By Anthony Boutard and Caroline Boutard Hunt

sweet potatoeOur love of sweet potatoes started with a courtship, naturally. The younger author was dating her future husband in upstate New York and invited her parents to meet him and see his farm.


Market growers with a Yankee disposition, we regarded sweet potatoes as a cloying southern accompaniment to marshmallows, and the source of endless and pointless debate as to whether the particular tuber is a yam or a sweet potato.  As botanists, to us they are just tuberous-rooted morning glories.

 

Above: sweet potato slips from Sand Hill Preservation Center. Even in shipping, some of the upper nodes have roots emerging. All photos courtesy of Ayers Creek Farm

Prejudices die hard, and sometimes deliciously. For our introductory dinner, a colleague offered a selection of his sweet potatoes. There were about a dozen varieties sliced, tossed in oil and roasted. There were white, yellow, orange and purple fleshed varieties in a jumble, obscuring the distinctions so irresistible to some. The resulting mix introduced us to the many dimensions of sweet potato texture and flavor, too often dulled by poor storage and chilling damage.

Below: single node cuttings three days after planting.

sweet potatoes
Our eyes and palates were opened during that dinner, and we were converts. On arriving home, an order for about 20 different varieties went to Glenn and Linda Drowns of Sand Hill Preservation Center (www.sandhillpreservation.com) for the spring of 2007. At the time, Sand Hill was the only source of certified organic slips, and they offered over 100 different varieties. Today the Drowns’ collection now exceeds 200 varieties. Because of the nature of their operation, some varieties had very limited quantities available, sometimes as few as five slips. No instant gratification, but the patient grower is well rewarded.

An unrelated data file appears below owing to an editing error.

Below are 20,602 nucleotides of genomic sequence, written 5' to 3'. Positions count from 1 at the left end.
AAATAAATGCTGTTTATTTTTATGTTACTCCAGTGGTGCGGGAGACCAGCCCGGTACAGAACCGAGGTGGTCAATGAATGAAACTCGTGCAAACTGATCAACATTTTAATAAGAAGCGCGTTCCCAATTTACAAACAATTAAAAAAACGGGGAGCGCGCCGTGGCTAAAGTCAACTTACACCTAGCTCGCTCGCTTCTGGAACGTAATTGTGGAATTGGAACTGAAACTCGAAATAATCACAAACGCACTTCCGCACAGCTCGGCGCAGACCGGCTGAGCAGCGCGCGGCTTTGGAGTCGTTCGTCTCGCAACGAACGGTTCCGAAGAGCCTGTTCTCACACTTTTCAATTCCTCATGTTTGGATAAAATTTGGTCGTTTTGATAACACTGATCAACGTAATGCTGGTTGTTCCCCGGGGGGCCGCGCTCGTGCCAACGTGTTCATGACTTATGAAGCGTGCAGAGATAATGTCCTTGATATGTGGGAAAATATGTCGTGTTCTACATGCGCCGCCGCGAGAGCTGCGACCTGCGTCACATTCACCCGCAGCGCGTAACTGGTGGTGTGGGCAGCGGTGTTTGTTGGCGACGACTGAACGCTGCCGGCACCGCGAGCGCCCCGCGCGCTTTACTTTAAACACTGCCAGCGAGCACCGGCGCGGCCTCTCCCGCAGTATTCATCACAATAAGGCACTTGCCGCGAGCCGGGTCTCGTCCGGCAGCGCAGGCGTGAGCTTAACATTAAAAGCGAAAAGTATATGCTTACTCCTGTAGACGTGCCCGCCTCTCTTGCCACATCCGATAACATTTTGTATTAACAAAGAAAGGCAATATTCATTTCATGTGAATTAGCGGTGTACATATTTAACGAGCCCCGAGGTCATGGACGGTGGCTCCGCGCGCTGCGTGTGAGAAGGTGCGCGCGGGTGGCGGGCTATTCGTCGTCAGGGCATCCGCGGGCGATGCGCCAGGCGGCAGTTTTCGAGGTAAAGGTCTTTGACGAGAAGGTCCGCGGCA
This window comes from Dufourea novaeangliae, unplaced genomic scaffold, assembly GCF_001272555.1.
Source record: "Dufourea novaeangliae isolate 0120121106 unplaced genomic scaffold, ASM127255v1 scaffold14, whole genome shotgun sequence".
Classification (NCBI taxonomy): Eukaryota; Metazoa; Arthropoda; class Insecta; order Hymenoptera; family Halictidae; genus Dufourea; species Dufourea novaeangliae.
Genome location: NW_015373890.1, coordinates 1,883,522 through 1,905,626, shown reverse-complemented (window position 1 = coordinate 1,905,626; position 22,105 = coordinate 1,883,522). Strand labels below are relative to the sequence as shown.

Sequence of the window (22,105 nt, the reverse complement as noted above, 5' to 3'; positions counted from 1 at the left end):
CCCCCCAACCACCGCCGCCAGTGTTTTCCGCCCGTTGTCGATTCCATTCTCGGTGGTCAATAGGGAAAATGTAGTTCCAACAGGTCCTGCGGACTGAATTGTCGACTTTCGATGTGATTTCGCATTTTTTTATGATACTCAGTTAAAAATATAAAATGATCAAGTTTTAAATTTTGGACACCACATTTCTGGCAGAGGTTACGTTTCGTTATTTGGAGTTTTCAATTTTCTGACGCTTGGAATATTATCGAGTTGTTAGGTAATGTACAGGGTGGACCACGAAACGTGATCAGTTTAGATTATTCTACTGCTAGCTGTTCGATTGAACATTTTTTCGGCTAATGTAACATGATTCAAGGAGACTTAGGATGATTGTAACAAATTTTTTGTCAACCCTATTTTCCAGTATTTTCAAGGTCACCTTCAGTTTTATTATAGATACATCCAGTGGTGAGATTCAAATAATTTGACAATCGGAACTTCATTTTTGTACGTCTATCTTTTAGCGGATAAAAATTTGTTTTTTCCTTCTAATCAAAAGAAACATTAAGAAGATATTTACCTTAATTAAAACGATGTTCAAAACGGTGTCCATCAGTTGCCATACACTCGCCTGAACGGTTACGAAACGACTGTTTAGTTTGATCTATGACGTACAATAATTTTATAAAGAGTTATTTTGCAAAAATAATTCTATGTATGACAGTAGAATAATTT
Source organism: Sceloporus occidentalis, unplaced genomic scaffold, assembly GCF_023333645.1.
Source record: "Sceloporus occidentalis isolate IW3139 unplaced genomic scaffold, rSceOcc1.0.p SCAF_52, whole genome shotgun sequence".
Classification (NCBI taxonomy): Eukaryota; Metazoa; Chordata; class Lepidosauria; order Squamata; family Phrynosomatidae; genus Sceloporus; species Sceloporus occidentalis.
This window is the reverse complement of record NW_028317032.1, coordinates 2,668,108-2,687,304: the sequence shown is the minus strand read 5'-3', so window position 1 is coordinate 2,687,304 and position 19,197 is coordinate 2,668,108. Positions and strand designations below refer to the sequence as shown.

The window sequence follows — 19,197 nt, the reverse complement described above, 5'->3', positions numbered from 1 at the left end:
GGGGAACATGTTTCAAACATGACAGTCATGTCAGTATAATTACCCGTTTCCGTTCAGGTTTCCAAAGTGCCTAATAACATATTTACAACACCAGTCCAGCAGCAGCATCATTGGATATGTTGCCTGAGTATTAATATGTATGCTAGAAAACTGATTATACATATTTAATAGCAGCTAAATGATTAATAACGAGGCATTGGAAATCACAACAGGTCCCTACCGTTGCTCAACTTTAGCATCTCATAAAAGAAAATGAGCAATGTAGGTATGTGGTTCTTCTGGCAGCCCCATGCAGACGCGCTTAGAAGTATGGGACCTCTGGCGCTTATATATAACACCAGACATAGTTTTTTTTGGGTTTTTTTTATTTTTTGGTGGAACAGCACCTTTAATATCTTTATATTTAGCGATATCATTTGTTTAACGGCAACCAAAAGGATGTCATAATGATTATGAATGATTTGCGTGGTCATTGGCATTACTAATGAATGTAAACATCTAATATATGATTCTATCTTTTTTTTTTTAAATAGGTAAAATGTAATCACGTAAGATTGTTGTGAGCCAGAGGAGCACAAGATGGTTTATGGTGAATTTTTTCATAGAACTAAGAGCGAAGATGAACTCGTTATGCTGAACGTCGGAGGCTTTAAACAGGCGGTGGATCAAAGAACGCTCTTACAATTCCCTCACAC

Below: at three days, roots are already emerging from the node.

sweet potatoesCoincident with our epiphany, the Organic Seed Alliance invited us to participate in a couple of variety trials, so we selected sweet potatoes. The trial went well, and we now grow a population of mixed sweet potatoes derived from that work. In the spirit of the meal where we first enjoyed sweet potatoes, we grow and sell them as a mix, rather than as individual varieties. We understand that, in some regions, there are strong cultural affinities for certain colors and textures in the root. It is folly to ignore such traditions, though, as a general matter growers will benefit from growing as wide a selection as possible.


Sweet potatoes are propagated clonally using the shoots growing from the stored root tubers harvested the previous year. Tubers are swollen tissues that can be derived from either stems or roots which store energy underground during periods of dormancy, and have latent buds for resuming growth when conditions allow. Sweet potato tubers are specialized dormant plants from the Central American seasonal tropics that grow during the cooler, wet season and enter dormancy during the hot, dry season. Consequently, they are best stored in a warm (above 50°F, 10°C), dry location until they are ready to force for slip production. Chill them and kill them. In days gone by, near the stove in the kitchen was the preferred spot. The tubers are brought into a moist, warm location when the time comes for slip production. The details of traditional sweet potato slip production and culture have been ably covered by regular GFM contributor Pam Dawling (February 2007, August 2014).

Below: Node cutting at 16 days after planting

sweet potatoesWe produced our sweet potato slips using these methods until last year. Although we were able to produce a large number of slips; with a mix of sweet potato varieties, traditional slip production was a challenge. The number of slips you can remove from a tuber is limited, some varieties are especially meager in their growing points, and the process takes up a fair amount of space in the propagating area. In cool climates, that means utilizing greenhouse space, always at a premium in the spring. Producing robust slips also requires time. We start the process in late March and plant the slips in the field in early June. With limited propagation space, we were primed for any improvement in the propagation process. Slips are also prone to transplanting shock, delaying their growth. To ameliorate this problem, the slips require daily watering up to two weeks after planting.